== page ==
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National Eucharistic Congress programming in Spanish brings an opportunity to unite around the Lord

National Eucharistic Congress will be held July 17-21 in Indianapolis

The 10th National Eucharistic Congress July 17-21 in Indianapolis is an opportunity to “come together in faith, as brothers and sisters,” said Jaime Reyna, who is responsible for the congress’ multiculturalism and inclusiveness.

There will be many opportunities to grow in faith, experience personal renewal and praise Jesus in the Eucharist. And many of these opportunities will be available in Spanish, Reyna added as he extended an invitation to the Hispanic community and answered the question that many people who call the organizers’ offices have.

“The congress is going to offer Masses in Spanish, presentations in Spanish,” and the sessions in English will be translated into Spanish, Reyna said. This congress is a great chance, he stressed, “to give glory to our Lord because it was necessary for our Church (to show) that we are all united saying that we love and believe in Jesus in the Eucharist.”

The event is expected to draw tens of thousands of Catholics of all ages to participate in worship, prayer and moments of formation and unity in Christ. It will begin on the evening of July 17 by uniting the four routes of the National Eucharistic Pilgrimage and culminating with the arrival of the eucharistic Jesus to Lucas Oil Stadium. The opening ceremony will include testimonies (in English), speeches, prayer and eucharistic adoration.

Organizers said each day is designed to facilitate an encounter with Jesus. After morning Mass, attendees can go to impact sessions in the morning — with the themes Encounter, Encuentro, Empower, Renewal, Cultivate, Awaken and Abide — and breakout sessions in the afternoon.

The Encuentro sessions are for Hispanic Catholics “who desire a deeper renewal of their faith and a richer understanding of Jesus Christ in the Blessed Sacrament, and who are wondering what the next step will be in their faith journey,” according to the conference website.

It also is a time for people serving in different ministries to stand alongside other laypeople from across the U.S. who have the same desire to give glory to God, Reyna said. “I hope these sessions touch the hearts of those present.”

Speakers for the Spanish-language impact sessions include Bishop Daniel E. Flores of Brownsville, Texas; Archbishop Gustavo Garcia-Siller of San Antonio; Auxiliary Bishop Joseph A. Espaillat of New York; Kathia Arango, director of the Office for Hispanic Catholics of the Archdiocese of Philadelphia and chair of the National Hispanic Service Committee of the Catholic Charismatic Renewal of the U.S. and Canada; Mabel Suarez, current representative of the Catholic Charismatic Renewal in Region 8; and Dora Tobar, international speaker and researcher in theology and family ministry.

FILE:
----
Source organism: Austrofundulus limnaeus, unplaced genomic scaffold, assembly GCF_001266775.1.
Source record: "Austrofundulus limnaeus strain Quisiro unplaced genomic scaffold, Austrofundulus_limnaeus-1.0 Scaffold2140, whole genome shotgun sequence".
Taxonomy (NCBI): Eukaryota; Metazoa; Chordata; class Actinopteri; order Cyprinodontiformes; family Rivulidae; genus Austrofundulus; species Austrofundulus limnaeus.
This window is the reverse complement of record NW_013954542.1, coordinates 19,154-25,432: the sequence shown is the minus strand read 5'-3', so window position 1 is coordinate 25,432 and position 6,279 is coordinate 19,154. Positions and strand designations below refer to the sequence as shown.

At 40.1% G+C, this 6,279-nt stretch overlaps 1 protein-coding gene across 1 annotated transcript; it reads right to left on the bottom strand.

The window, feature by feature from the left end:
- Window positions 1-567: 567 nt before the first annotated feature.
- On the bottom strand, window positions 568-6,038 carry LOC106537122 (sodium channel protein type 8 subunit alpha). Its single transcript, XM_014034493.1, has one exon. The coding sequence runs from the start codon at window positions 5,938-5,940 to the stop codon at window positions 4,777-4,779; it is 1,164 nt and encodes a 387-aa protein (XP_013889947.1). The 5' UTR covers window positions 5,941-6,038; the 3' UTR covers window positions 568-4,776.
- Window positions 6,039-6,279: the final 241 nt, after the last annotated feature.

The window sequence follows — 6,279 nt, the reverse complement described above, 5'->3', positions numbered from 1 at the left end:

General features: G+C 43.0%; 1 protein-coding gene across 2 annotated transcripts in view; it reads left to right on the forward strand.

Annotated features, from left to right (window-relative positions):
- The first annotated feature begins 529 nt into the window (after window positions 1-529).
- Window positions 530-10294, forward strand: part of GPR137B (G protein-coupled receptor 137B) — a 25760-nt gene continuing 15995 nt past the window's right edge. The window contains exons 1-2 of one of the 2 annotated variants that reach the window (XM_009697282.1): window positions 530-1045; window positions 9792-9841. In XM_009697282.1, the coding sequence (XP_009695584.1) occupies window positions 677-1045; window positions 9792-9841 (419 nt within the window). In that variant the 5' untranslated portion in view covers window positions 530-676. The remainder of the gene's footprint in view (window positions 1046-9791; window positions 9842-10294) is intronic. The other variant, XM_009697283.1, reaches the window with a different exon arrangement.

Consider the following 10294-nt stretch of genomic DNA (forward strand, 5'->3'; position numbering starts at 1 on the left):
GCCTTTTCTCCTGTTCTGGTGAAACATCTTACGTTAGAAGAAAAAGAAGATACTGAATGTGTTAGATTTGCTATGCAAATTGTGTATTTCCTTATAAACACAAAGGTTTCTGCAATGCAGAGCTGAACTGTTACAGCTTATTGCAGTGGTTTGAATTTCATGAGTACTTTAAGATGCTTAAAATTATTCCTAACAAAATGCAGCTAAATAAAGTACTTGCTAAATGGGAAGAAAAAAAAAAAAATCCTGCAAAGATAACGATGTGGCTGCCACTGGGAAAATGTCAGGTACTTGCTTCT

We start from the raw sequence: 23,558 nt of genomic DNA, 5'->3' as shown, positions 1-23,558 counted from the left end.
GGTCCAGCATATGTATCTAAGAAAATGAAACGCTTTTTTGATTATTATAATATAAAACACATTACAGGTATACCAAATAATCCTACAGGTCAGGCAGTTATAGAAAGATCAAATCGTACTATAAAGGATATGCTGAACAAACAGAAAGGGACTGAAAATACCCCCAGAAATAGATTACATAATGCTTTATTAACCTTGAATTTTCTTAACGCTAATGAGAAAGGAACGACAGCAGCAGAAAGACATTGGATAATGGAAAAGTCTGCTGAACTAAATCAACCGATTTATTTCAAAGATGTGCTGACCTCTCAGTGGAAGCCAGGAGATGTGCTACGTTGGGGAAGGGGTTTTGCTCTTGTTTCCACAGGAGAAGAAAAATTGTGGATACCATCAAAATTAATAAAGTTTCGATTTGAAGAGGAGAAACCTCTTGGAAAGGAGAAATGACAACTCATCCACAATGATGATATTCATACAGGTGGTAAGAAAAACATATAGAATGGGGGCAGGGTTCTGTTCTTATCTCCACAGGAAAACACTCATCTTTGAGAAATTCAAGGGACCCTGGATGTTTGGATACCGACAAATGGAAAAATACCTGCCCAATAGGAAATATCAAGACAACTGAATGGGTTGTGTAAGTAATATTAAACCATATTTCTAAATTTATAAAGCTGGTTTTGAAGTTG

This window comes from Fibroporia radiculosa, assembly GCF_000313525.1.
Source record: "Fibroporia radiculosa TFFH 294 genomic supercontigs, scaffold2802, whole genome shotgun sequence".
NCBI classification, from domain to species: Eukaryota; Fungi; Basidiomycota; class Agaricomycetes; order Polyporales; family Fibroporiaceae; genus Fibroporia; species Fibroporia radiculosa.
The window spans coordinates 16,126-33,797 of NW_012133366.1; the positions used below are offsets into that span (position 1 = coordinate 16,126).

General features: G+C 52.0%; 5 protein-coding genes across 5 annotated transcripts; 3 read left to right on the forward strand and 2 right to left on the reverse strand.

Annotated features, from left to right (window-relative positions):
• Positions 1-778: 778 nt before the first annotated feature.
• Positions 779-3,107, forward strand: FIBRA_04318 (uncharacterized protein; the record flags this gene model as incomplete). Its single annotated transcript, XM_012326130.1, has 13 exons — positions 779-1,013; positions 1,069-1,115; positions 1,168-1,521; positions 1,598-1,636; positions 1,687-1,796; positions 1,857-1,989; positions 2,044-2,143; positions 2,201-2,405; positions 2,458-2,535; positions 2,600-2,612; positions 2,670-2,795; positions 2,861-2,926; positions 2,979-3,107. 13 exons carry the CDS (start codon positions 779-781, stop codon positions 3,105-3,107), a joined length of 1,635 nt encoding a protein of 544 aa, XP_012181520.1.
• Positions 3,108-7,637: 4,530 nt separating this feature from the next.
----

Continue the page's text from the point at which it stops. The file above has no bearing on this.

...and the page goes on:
Andrés Arango, director of evangelization for the Diocese of Camden, New Jersey, will moderate the sessions, with Nico Cabrera and Kairy Márquez leading moments of praise and worship. “Aside from the presentations, we want to be united in prayer,” said Reyna, adding that even for bilingual people, having opportunities to pray in Spanish is very important.

By choosing one of the afternoon breakout sessions (July 18-20), attendees will focus on topics like how to explore strategies to ensure that people with disabilities fully celebrate the sacraments and how the Eucharist calls us to listen to the cry of the poor and respond to Jesus’ command in the Gospel to “feed the hungry.”

Speakers for the Spanish-language breakout sessions include theologian Hosffman Ospino from Boston College’s School of Theology and Ministry and Marilyn Santos, associate director of the Secretariat for Evangelization and Catechesis at the U.S. Conference of Catholic Bishops. Additionally, well-known Latino speakers, such as singer and guitarist Tony Melendez, will give talks in English.

After the sessions, tens of thousands of Catholics will process through the streets of Indianapolis “adoring our Lord Jesus Christ, as we do on the feast of Corpus Christi,” Reyna said.

The National Eucharistic Congress is part of the National Eucharistic Revival, a three-year initiative launched by the U.S. bishops in 2022 to deepen Catholics’ relationship with Jesus in the Eucharist.

In Indianapolis, all attendees may attend evening revival sessions (in English but will be translated) that will feature profound discourses on God’s love and times of eucharistic adoration accompanied by sacred music and moments of silence to contemplate the Lord.

On the closing morning of the congress, Mother Adela Galindo, founder of the Miami-based religious order Servants of the Pierced Hearts of Jesus and Mary, and Chris Stefanick, a popular speaker and president of Real Life Catholic, will lead a revival session on how to become eucharistic missionaries. The final liturgy with the papal delegate will be followed by eucharistic adoration. The congress will conclude with a grand commission to joyfully proclaim the Gospel, kicking off the National Eucharistic Revival’s Year of Mission.

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